Challenge09 #8 Animals in the Wild – Continued…

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What wonderful timing!  We were asked to link to websites or videos to THE animal we would prefer to see in the wild rather than in a zoo.  Our class had made a list researched on Facts4Me, but we were having a really hard time narrowing the selection down to the one we would choose above the rest.

Meanwhile, just outside our classroom, the third graders in Mrs. Blankenship’s room were in the middle of a measurement lesson which combined both Science and Math. We watched the development of this project with great anticipation and curiosity.  These students first measured the average length of the blue whale (Thanks to Mr. Webb and Room 8 Melville for this awesome link) and hung crepe paper from the ceiling tiles to equal that length.  They then predicted whether or not the combined height of the total students in the classroom would equal the length of the whale’s body.  Lying along a tape measure, each student’s data was recorded and tagged with the name and total feet/inches.  It was proven that the total height of students was sufficient to equal the length of a blue whale. Students were then asked to lie on the floor along the tape measure, head to foot, to give them a true understanding of the magnitude of this great mammal.

This made such an impact on my students that without hesitation they have choosen as the animal they would love to see in the wild would be the blue whale.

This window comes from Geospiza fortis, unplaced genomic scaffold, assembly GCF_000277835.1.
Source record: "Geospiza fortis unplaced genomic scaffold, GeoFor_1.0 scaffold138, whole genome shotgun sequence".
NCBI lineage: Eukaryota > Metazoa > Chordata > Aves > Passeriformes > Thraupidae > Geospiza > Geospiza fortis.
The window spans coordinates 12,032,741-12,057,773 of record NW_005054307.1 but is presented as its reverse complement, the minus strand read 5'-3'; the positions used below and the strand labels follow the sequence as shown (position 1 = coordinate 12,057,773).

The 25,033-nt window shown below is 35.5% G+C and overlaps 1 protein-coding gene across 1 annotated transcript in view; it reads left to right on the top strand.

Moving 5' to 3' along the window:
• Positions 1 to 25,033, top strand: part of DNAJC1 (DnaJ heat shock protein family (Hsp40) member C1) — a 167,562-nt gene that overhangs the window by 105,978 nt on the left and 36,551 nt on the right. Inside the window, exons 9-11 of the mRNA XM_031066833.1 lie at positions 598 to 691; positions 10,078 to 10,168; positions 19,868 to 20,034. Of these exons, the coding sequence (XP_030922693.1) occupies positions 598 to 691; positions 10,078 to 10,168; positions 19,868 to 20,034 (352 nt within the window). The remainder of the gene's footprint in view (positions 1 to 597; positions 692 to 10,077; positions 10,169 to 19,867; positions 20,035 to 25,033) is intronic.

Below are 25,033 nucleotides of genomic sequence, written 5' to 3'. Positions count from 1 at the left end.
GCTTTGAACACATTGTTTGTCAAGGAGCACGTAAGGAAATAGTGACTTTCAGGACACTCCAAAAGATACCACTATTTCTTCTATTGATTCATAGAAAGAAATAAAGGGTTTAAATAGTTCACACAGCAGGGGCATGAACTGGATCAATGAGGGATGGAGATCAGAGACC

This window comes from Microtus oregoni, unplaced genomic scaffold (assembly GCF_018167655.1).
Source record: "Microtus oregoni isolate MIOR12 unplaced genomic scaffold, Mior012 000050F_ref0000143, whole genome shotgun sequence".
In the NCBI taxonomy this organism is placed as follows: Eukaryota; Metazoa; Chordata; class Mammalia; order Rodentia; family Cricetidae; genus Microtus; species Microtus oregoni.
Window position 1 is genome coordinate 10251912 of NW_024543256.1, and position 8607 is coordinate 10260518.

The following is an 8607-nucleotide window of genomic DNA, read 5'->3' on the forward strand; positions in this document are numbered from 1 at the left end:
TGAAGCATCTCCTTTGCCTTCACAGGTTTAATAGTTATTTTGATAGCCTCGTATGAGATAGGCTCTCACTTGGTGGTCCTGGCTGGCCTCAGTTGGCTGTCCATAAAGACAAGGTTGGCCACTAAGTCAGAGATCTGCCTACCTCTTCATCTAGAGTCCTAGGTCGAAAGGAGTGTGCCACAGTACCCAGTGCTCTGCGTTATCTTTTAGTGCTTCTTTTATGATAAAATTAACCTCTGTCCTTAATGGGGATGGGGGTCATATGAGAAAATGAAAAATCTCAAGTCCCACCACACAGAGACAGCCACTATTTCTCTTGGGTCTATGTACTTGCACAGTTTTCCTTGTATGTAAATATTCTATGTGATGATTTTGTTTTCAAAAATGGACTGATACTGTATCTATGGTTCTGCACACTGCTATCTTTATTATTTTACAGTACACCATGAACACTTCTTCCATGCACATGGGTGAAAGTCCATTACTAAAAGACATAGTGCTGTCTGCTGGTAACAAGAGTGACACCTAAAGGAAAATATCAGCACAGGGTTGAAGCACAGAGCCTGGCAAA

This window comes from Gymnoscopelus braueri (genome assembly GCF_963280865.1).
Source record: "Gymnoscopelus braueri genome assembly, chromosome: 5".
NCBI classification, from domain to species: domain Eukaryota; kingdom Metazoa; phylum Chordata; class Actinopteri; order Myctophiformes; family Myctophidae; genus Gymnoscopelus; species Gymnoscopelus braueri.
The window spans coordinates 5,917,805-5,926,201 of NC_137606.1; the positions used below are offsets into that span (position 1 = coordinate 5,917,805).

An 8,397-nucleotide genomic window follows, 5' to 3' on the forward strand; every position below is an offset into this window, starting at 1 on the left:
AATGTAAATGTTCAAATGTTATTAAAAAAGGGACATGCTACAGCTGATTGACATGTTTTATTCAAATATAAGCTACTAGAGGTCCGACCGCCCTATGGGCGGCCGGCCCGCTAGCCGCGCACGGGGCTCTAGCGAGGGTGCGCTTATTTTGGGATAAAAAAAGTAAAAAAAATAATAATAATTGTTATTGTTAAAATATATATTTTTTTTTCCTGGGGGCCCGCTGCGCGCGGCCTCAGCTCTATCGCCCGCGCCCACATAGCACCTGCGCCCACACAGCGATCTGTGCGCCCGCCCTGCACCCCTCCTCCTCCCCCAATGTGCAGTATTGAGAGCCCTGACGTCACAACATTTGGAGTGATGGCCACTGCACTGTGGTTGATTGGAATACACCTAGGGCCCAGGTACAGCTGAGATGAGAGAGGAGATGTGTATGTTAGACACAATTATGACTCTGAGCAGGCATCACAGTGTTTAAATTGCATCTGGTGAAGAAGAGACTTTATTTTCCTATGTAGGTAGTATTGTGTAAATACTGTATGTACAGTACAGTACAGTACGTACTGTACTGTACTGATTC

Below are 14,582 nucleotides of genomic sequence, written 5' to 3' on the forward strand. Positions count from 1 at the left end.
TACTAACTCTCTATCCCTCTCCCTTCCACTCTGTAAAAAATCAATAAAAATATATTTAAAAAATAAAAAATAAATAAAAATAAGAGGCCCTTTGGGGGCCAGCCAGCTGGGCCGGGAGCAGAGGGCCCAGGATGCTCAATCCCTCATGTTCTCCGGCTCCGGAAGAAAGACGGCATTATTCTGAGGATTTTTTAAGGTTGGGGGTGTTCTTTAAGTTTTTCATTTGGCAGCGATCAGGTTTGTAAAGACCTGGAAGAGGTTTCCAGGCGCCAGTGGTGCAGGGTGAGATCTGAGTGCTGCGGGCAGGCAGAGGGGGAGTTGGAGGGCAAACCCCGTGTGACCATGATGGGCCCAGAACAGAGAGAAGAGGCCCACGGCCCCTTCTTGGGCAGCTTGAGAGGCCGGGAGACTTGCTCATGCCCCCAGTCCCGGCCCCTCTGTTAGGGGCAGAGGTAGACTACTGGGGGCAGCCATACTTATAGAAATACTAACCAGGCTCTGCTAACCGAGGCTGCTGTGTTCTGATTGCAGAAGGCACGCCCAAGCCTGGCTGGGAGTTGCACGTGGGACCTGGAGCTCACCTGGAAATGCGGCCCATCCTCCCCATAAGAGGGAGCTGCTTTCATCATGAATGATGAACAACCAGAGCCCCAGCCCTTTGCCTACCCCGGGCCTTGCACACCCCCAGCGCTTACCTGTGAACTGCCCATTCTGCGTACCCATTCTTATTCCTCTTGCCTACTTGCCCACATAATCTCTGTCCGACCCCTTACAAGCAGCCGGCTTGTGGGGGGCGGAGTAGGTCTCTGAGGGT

Thank you for this Blog Challenge.

We have Blog Visitors from all over the world, and we would like to know….Are there whales where you live?  If so, have you ever had the privilege of seeing one in the wild?  We would love to know!


7 thoughts on “Challenge09 #8 Animals in the Wild – Continued…

  1. When I went on holidays a few years ago, I went to Queensland. I went on a whale tour boat for a day. While sitting at the edge of the boat a humpback whale was diving under our boat (by this time our engines were off and we were just floating). The whale came right up at the side of the boat and I could pat it on its nose. There were three of four whales in the pod and they were heading north on their migration to warmer waters.

  2. Dear C-O,
    Thank you for this great video. We watched it together as a class. James, a student in our class, is studying blue whales. He especially enjoyed the video.
    Thanks,
    Mrs. Yollis’ Class

  3. Hi
    I’m from a school in the adelaide hills. I like your blog expeshalie the whale movie.Come and visit our class blog at ricmac.edublogs.org and leave a reply.
    From Jeremy

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